Nearly three in four bad loans added in the June quarter were loans to retail and business bank borrowers from private banks, indicating the level of stress caused by the second wave of the pandemic.

The six major private banks added nearly Rs 21,000 crore in bad debts in the first quarter, according to data collected by BloombergQuint. Bank loans to individuals and businesses, that is to say loans to individuals and small businesses, contribute nearly 73%.

India battled a deadlier second wave of Covid-19 in April-May. Reasons for the bad debt surge ranged from the inability of bankers to reach clients to collect dues to borrowers who delayed repayments to save money for emergency medical needs. Despite fears of a third wave, most private lenders expect asset quality to improve in the second half of the year.

“We faced significantly reduced collection workflows during the quarter due to staff restrictions in the field and both concerns – the health and safety issues of our staff as well as customers,” said Srinivasan Vaidyanathan, CFO of HDFC Bank Ltd. a conference call.

HDFC Bank did not disclose the breakdown between corporate and non-business slippages. The bank’s gross slippages (loans that deteriorated into non-performing) in April-June amounted to Rs 7,300 crore, with nearly Rs 900 crore coming from the agricultural portfolio.

The higher addition of bad debt during the quarter pushed its gross non-performing assets ratio up 15 basis points sequentially to 1.47%.

The bank has also seen tensions emerge in the commercial transportation sector, due to rising diesel prices, Jimmy Tata, head of credit and market risk, told analysts.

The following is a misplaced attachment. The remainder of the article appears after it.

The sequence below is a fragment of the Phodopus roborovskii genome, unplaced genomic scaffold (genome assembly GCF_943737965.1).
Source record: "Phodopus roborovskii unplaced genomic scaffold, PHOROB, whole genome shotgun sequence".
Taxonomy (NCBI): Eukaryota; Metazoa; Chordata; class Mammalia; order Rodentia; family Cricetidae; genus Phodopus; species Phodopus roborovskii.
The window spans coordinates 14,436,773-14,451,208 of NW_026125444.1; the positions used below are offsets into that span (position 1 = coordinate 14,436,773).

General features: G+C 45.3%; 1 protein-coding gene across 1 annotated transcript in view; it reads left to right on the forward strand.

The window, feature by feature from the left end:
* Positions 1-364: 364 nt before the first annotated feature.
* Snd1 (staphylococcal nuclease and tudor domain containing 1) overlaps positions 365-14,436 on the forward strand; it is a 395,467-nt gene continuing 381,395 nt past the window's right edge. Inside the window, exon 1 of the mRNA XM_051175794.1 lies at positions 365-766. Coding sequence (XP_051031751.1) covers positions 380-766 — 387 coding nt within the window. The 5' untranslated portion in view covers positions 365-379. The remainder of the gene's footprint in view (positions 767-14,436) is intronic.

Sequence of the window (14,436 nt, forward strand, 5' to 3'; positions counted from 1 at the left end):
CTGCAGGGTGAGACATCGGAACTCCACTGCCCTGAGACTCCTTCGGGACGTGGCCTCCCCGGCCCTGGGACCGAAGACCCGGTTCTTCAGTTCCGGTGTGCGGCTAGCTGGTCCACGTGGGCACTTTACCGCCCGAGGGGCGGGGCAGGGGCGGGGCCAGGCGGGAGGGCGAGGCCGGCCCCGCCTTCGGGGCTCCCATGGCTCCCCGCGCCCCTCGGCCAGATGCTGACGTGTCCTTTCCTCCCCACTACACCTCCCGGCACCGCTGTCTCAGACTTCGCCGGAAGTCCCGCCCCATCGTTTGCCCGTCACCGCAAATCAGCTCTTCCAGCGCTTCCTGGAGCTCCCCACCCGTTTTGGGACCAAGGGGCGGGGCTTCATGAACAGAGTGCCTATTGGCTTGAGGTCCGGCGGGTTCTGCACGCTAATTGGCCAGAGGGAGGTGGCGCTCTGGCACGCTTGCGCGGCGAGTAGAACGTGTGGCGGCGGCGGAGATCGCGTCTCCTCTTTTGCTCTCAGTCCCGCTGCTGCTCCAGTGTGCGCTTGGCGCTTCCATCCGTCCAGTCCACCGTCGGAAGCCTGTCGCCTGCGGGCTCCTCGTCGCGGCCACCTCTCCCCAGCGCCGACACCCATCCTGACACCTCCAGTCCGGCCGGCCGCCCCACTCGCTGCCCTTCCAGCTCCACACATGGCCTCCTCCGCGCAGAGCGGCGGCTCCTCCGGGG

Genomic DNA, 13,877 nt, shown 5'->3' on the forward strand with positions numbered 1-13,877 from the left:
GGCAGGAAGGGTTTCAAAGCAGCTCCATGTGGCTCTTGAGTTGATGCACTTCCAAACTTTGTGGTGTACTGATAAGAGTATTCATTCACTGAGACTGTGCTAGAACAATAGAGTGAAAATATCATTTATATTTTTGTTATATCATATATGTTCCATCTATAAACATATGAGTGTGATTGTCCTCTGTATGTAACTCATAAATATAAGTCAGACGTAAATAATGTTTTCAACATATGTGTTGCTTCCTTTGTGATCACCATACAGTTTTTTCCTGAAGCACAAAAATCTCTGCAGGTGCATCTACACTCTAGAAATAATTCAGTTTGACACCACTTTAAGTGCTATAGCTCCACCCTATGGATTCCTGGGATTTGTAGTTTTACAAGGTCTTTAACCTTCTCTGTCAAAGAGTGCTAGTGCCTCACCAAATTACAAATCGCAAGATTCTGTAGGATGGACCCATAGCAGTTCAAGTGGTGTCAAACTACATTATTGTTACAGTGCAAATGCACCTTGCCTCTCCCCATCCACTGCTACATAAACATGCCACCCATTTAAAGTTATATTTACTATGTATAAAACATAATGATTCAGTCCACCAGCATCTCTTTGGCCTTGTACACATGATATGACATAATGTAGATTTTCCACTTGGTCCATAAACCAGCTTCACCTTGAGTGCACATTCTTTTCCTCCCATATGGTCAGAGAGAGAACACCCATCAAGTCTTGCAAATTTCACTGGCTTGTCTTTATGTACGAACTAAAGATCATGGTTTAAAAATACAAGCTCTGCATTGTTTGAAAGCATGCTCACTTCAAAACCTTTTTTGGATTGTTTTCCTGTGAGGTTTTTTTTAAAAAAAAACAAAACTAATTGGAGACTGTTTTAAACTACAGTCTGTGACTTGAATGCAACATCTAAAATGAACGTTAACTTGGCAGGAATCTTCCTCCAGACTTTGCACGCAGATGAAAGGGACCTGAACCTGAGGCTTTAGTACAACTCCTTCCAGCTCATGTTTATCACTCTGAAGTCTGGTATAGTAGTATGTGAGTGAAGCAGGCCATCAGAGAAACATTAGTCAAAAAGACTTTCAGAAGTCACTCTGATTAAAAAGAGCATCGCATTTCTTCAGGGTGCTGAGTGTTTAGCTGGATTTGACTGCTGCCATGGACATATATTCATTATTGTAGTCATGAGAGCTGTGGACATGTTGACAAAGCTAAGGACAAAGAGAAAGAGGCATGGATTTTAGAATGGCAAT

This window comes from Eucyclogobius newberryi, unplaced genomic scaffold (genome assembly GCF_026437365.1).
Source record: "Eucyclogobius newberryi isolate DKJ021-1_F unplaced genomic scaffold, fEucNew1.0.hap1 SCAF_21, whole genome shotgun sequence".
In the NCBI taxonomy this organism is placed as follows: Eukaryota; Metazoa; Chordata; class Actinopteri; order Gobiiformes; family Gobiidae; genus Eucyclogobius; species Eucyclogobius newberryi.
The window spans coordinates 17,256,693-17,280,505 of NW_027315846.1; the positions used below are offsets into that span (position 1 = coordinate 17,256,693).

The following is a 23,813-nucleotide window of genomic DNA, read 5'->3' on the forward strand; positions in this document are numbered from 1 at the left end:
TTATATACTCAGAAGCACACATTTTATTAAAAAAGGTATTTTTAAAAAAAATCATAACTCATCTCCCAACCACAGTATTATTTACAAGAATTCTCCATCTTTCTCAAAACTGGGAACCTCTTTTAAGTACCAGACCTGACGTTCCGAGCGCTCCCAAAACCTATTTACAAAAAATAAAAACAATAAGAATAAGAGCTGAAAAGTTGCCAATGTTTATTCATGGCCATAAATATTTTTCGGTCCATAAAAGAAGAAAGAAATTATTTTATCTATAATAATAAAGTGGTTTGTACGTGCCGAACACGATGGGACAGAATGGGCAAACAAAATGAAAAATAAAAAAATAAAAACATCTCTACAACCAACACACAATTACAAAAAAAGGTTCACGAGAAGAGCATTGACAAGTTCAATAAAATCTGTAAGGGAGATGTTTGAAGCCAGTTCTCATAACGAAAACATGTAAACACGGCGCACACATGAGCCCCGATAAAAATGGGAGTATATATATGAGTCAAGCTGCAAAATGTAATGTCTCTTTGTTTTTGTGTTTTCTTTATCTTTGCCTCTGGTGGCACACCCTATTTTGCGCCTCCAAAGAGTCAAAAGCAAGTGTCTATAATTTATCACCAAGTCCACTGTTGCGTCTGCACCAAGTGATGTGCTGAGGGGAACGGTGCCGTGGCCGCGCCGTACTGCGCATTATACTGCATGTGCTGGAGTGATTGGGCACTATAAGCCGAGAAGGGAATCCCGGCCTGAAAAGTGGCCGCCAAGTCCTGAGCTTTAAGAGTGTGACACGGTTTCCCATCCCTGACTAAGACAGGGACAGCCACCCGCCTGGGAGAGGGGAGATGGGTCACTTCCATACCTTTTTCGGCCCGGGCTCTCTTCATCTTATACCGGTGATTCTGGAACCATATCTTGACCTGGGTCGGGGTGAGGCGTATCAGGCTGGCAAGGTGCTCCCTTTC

The bank’s pool of restructured assets represented 0.8% of the loan portfolio in June against 0.6% three months earlier. Almost 70% of these restructured loans came from the retail portfolio.

“They expect some of these NPAs to be resolved as collection efforts resume. HDFC Bank recorded 42 basis points of provisions in the quarter (5 basis points were additional contingent provisions),” Bernstein Research said in its July 18 report. “The bank said there may be additional restructuring cases in the next quarter, some of which may come from additional Q1 NPAs.”

Peer ICICI Bank Ltd. added Rs 7,231 crore in bad debt during the quarter. Of these, nearly Rs 6,400 crore came from retail and business bank borrowers, accounting for over 90% of new NPAs. The retail slips included Rs 961 crore from the Kisan credit card book and Rs 1,130 crore from the bank’s gold loan portfolio.

Growing tension in the retail loan portfolio has prompted the bank to become more cautious about provisioning against bad debts. Sandeep Batra, executive director of ICICI bank, told media on July 24 that the bank had made additional provisions worth Rs 1,200 crore against retail bad debts in the first quarter.

“On the one hand, the bank tightened its provisioning policy and, on the other hand, used part of the Covid buffer (now at 90 basis points from loans), controlling the cost of credit,” analysts said. Edelweiss Securities in a July 24 memo.

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